Tickets purchase
VideoPass purchase
News
20 days ago
By motogp.com

A bad day to be a MotoGP™ rookie

Two crashes, a technical problem and an 18th place finish meant it wasn't an ideal Sunday for the new boys

Two crashes, a technical problem and an 18th place finish; Sunday was definitely a bad day to be a MotoGP™ rookie. After all of the premier class new boys have impressed massively in the opening three rounds of the year, Jerez served as a bit of a reality check of how tough life alongside the world’s best can be.

Support for this video player will be discontinued soon.

Quartararo's Jerez horror story

It comes following a Saturday where rookies stole the headlines, with Fabio Quartararo (Petronas Yamaha SRT) becoming the youngest rider on pole position in premier class history. Plus, Francesco Bagnaia (Pramac Racing) reached Q2, at the expense of his mentor Valentino Rossi (Monster Energy Yamaha MotoGP), as did Suzuzki Ecstar’s Joan Mir.

However, Sunday didn’t offer the same sort of success for any of the debutants. First to go was Bagnaia. With 19 laps remaining, the Italian admitted he “made a mistake” whilst trying to break clear of the Red Bull KTM Factory Racing machine of Pol Espargaro. Seven laps later, whilst seemingly on course for a debut MotoGP™ podium, the gear linkage on Quartararo’s Yamaha M1 broke, scuppering what had been, up to that point, a dream weekend.

The disaster day wasn’t done there though, with Mir tucking the front with just five laps remaining whilst fighting for another top ten finish and, to wrap it up, Miguel Oliveira (Red Bull KTM Tech 3) came across the line in 18th place, his worst finish of his young MotoGP™ career.

Despite the disappointment, the talented youngsters are not letting one tough weekend dampen their moods, especially Quartararo: “The race was really good. I felt so good on the bike. It was amazing to ride with the top riders. It was a small technical issue of the gear shifter, something really small, but it cost a lot.

Meanwhile, Bagnaia was honest in his assessment of his Turn 2 crash, simply saying he pushed too hard, too soon: “It was a difficult race right from the beginning because I didn’t make a great start but then my pace was good.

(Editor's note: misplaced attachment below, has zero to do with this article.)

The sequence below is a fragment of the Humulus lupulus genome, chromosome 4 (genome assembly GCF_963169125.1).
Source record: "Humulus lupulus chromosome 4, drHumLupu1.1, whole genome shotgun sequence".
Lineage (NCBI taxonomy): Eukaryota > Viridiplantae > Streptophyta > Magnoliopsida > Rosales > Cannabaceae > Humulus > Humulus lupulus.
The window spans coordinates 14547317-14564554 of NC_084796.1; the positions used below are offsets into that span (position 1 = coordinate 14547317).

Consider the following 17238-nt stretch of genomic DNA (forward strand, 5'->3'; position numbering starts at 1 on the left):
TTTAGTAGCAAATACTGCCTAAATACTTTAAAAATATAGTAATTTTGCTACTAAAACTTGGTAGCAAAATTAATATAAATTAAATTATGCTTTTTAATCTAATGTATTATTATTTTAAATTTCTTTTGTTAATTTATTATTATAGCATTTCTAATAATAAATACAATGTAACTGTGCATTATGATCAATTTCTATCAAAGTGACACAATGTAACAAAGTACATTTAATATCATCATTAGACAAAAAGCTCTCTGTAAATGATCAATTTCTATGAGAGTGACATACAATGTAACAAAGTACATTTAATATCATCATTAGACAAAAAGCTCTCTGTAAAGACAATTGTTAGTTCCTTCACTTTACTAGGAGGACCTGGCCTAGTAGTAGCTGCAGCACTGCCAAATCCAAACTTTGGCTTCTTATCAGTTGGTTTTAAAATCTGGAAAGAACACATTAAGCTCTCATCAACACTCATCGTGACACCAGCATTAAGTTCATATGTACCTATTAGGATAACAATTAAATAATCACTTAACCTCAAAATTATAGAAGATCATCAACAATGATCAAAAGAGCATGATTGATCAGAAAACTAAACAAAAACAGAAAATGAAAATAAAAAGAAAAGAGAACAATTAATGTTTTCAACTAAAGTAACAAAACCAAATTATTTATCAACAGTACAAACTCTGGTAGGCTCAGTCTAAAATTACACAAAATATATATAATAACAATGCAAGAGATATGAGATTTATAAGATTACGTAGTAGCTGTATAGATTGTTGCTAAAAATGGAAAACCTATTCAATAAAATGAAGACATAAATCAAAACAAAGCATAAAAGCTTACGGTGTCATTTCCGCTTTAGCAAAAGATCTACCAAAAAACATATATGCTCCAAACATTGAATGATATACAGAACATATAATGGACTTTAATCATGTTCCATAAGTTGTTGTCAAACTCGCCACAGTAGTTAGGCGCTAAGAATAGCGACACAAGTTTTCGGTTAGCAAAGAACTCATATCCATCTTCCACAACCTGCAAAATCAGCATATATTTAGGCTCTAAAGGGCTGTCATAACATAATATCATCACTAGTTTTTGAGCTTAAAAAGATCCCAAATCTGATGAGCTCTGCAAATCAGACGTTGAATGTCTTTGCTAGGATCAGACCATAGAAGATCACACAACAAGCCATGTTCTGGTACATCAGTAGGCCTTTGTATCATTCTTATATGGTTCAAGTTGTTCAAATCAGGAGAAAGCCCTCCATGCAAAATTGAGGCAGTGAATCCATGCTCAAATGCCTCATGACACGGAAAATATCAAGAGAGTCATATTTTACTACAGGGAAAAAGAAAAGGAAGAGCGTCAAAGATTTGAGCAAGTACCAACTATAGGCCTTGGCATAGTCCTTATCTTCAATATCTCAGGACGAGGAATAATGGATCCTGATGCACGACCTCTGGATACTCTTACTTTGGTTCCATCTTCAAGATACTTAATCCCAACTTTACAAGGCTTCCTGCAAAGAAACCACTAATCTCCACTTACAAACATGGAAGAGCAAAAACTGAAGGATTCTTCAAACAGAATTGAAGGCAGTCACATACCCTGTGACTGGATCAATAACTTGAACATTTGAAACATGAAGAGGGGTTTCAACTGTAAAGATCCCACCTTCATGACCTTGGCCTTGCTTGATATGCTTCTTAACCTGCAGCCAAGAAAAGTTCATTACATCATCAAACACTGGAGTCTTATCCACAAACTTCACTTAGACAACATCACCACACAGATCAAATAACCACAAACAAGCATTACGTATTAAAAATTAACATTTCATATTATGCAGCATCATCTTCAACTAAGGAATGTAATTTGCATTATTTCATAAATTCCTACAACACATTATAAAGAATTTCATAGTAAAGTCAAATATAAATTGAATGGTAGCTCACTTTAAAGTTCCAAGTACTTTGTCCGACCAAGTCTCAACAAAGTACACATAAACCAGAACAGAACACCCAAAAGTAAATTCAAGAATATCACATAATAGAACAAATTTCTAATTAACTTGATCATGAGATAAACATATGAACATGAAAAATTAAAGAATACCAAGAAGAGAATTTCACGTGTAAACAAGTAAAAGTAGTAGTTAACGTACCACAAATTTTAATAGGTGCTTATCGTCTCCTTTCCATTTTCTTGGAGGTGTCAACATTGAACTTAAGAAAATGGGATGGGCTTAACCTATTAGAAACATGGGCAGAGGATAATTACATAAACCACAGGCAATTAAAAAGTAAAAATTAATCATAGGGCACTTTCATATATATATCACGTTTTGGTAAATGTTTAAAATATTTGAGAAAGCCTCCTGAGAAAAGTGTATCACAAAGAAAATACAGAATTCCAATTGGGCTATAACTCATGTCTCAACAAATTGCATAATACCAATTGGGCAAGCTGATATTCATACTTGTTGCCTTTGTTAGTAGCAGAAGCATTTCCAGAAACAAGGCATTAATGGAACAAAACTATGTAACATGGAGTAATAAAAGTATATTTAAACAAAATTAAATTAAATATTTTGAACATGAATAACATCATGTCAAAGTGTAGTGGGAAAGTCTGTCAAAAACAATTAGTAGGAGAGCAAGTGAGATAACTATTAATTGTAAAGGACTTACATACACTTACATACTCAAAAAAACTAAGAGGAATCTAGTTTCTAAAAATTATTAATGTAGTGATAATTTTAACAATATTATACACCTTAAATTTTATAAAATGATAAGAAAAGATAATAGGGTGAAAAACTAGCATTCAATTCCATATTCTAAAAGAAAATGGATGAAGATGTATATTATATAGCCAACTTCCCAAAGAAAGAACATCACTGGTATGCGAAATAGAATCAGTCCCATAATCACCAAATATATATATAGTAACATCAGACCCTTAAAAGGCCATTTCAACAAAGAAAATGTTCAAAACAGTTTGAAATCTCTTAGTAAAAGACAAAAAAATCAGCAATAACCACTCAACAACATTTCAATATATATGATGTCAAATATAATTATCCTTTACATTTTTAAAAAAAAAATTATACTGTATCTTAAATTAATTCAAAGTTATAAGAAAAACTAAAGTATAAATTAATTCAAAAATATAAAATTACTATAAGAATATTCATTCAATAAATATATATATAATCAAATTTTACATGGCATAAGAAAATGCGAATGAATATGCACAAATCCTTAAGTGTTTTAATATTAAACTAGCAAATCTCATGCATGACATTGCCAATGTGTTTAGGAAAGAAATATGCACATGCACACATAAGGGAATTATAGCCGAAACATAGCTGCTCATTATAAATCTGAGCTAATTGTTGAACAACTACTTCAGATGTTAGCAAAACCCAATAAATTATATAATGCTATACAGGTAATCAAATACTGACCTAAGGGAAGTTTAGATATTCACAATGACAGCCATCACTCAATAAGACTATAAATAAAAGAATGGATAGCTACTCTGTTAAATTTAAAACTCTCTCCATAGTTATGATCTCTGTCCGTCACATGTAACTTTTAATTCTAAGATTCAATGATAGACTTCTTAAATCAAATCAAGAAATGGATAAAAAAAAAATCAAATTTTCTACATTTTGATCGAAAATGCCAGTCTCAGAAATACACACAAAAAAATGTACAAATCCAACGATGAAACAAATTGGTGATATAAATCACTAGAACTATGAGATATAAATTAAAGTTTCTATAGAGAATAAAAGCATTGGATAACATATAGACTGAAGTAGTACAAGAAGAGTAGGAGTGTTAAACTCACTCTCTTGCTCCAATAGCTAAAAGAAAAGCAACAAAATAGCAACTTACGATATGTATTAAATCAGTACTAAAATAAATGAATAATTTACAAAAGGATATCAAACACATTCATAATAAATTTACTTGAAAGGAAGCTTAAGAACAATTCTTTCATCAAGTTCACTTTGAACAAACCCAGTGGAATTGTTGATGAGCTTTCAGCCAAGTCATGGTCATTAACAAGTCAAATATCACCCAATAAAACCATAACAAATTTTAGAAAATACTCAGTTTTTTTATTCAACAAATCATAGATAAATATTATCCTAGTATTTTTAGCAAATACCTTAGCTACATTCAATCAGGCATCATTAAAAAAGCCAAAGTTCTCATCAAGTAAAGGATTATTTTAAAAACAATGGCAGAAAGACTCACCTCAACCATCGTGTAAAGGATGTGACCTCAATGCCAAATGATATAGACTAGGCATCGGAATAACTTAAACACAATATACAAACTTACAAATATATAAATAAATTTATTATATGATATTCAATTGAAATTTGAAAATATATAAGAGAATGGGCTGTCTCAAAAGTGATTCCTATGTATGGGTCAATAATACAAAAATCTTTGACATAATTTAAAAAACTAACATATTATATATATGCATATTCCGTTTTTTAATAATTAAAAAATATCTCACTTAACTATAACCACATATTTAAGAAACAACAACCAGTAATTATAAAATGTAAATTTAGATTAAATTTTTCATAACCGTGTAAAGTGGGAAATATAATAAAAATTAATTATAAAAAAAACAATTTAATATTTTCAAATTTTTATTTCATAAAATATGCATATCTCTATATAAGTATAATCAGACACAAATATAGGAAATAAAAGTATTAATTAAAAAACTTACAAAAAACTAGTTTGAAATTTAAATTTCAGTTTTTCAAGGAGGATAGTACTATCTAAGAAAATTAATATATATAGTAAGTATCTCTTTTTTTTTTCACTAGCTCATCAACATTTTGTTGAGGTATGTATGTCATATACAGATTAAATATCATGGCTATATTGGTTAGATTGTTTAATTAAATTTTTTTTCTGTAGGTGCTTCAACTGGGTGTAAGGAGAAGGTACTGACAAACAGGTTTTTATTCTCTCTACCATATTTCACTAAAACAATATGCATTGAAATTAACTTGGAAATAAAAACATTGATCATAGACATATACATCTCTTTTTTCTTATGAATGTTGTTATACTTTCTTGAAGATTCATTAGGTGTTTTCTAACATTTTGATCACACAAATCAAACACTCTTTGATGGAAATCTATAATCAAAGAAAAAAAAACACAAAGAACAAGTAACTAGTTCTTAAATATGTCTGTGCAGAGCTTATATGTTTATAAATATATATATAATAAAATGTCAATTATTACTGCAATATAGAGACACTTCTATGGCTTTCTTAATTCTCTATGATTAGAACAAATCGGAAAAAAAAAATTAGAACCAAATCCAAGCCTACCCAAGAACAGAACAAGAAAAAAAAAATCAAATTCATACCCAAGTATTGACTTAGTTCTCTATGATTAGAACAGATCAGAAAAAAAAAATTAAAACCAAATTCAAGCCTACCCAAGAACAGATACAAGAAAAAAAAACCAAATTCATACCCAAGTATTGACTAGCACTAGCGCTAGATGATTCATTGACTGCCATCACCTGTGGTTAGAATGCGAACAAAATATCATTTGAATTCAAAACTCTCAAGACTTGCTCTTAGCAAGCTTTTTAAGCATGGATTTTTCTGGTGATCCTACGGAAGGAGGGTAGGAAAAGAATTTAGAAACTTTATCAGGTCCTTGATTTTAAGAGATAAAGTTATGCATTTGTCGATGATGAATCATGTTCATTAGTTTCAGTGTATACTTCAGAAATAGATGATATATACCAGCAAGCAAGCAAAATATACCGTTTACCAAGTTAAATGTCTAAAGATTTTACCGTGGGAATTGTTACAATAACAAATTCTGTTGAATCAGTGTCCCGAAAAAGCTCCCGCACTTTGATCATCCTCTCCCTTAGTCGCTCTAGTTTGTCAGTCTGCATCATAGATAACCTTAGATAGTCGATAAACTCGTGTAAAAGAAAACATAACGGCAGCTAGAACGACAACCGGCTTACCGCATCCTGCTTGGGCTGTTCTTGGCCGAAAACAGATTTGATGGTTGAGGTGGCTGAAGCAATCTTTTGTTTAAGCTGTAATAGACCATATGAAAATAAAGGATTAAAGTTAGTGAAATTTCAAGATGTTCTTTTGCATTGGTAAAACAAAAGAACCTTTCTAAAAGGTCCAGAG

Meanwhile, Bagnaia was honest in his assessment of his Turn 2 crash, simply saying he pushed too hard, too soon: “It was a difficult race right from the beginning because I didn’t make a great start but then my pace was good.

“It was very difficult to overtake some riders and when I overtook Pol, I tried to push to make sure he didn’t overtake me back, but I made a mistake and crashed. It has been a very positive weekend for us, we were closer to the front, but we end with nothing.”

Mir, who has bounced back from Sunday’s disappointment to be sixth quickest in Monday’s test, put his Lorenzo Corner exit down to front end troubles: “Was a shame but we were struggling a lot with the front tyre of the bike. When I was behind some riders, the front temperature was too high, and I was really, really on the limit. I was running wide all the time. When I was alone, I could make a good pace but, in the end, I lose the front while fighting for sixth position. This is racing.”

And finally, the only rookie to see the chequered flag was Oliveira; not that that was any consolation to the Portuguese rider: “It has been a difficult race; I couldn’t manage to stay up with the riders in front of me, so I just kept my rhythm, pushed every lap and took home 18th position.”

“The team tried many things to help me, but it seems like this weekend with the new parts, it was hard to find our balance with the bike again that we built through the tests and the first races. Now with the new material, I think we need a bit more time to find solutions to help me being comfortable and fast on the bike.”

With all four rookies finished inside the top eight of the French Moto2™ GP in 2018, Bagnaia the victor and Mir in third, plus with the performances of Quartararo and Mir during Monday’s Jerez test; the rookies will be back to astonishing everyone in no time at all.

Watch every 2019 race LIVE & OnDemand and enjoy the whole motogp.com video library, including technical features, exclusives interviews and classic races, with the MotoGP™ VideoPass